"How preposterous, says Professor Ogilvie, "is the system of that country which maintains a civil and military establishment by taxes of large amount without the assistance of any land-tax at all ! In that example may be perceived the true spirit of legislation as exercised by landholders alone" [Essay, p.41]. See also p.48, where he says: "that their large incomes [from land rents] are indeed pensions and salaries of sinecure offices!" He was an eye-witness to the robbery which was perpetrated in Scotland in 1747, when military tenure was abolished, and the land, with all its rents and royalties, finally taken from the people by the darling Whigs, the Tories agreeing, the Courts of Law agreeing; and, let us note, that the "Protestant" Clergy have not to this day made any protest against that robbery.
The history of Scotland, if written with the pen of truth, might be made most instructive to the whole human race. How did Scotland stand in Professor Ogilvie's time? The sleight of hand - to borrow that view of it from the language of Lord Salisbury - by which military tenure and "clannish tenure" were "slipped" into the present tenure of commercial landlordism, "entirely to the advantage of the landlords", meant the people were indis-criminately robbed. The rank and file who fought for George (!) at Culloden were robbed as well as the so-called rebels of those days. Where was the Law of the land then?
Let us here note that every man, woman, and child killed by the Royal Army after the battle of Culloden was a clear case of murder. Every tenant was bound by the Law of the land, until 1747, to follow his feudal chief to the field. And the so-called rebels who followed their feudal lords under the banner of Prince Charlie in the '45, did so in accordance with the Law and Order then in force. Had they refused, they would then have been real rebels. Consequently, we find that not a single individual of the rank and file of the "rebel" army could be tried in a Court of Law, hence the necessity of shooting and hanging them without the ceremony of a trial. The Duke of Cumberland, upon the whole, seeing that he was only a mercenary soldier, who took his orders from the Duke of Argyll, the real ruler of Scotland at the time, did his part of the work with as much humanity as could be expected of a professional master "butcher" of human beings. We have this on the authority of the Scottish, and also of the English Protestant clergy, in the praises and prayers they sent up (!) in favour of his good deeds.
The indiscriminate plundering, as well as murdering, which went on after Culloden, produced many songs and ballads in favour of "Bonie Prince Charlie". The idea of personal liberty or justice -except through some "anointed" despot - did not then exist. But there was, at least, one noble exception, The Rev. John Skinner, who in the last verse of his "Song of songs" - Tullochgorum, cursed the fig-tree Christians of his time in the following manner: -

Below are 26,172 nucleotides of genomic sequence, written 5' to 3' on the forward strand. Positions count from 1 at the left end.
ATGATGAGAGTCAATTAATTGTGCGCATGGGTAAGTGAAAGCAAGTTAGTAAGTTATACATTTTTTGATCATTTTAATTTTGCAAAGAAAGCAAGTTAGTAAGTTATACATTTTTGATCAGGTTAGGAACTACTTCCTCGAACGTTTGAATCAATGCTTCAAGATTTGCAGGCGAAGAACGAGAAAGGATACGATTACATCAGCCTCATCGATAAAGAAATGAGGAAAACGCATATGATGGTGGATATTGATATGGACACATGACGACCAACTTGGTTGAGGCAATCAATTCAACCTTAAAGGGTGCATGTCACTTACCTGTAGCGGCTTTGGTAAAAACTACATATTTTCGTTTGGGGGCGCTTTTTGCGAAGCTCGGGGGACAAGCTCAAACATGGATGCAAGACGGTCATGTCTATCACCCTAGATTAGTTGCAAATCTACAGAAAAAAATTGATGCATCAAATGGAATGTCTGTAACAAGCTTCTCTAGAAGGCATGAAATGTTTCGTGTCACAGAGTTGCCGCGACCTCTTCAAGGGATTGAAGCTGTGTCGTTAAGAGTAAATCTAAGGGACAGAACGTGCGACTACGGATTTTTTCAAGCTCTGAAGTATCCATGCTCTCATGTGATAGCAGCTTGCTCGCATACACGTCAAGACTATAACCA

But for the sullen, frumpish fool,
loves to be Oppression's tool,
envy gnaw his rotten soul,
And discontent devour him;
dool and sorrow be his chance,
Dool and sorrow, dool and sorrow,
Dool and sorrow be his chance,
And nane say, 'Wae's me for him!' "
The clergy after the '45 did their utmost to extinguish the soul of freedom in Scotland, while they themselves, especially the State clergy, held a high old time of it, domineering over the people and wallowing in whisky punch. If anyone mentioned injustice, oppression, or tyranny, he was instantly gagged.
Military tenure, we have seen, was abolished in 1747. As a youth Ogilvie witnessed that juncture - that favourable opportunity - whereby the Scots might have got their natural rights restored "had they been themselves aware of their title to such rights" [Essay, p.63]. A large portion of Scotland was then "nationalised": the estates of the rebel chiefs were forfeited to the Crown. But how much of these lands was given to the people? Not one square inch was given even to the "loyal men" who fought and conquered the "rebel" army at Culloden!
The same Act of Parliament which abolished military tenure abolished also the feudal hereditary jurisdiction of all the landlords in Scotland. Until then we must not forget that the landlords had the power to hang, drown, or dungeon the people as they liked, just as they now have the power to shoot grouse, deer, and other wild animals; but with this difference, that there was no close time - they could hang people all the year round! It was a great privilege, and one upon which the majority of the landlords put some value; and, of course, they lodged a claim for compensation!! The matter was decided in the Court of Session in the year 1748. They claimed the sum of £1,587,090 sterling, and that Court allowed £152,037 12s. 2d. as a redemption price of the sole right and privilege of that form of Scottish landlord sport in all time to come.
Let the reader imagine that all the excisemen in the British Isles somehow got all political power into their own hands, that they then demitted their offices and put in a claim for compensation for giving up the pleasure connected with smuggler-hunting, including occasional bribes for letting people off. (The landlords took fines, which is only another word for bribes.) These retired excisemen then vote public money to pay this "compensation", a puppet King gives the necessary assent, the Bishops in the House of Lords say Amen! and all curates and clergy throughout the country echo Amen!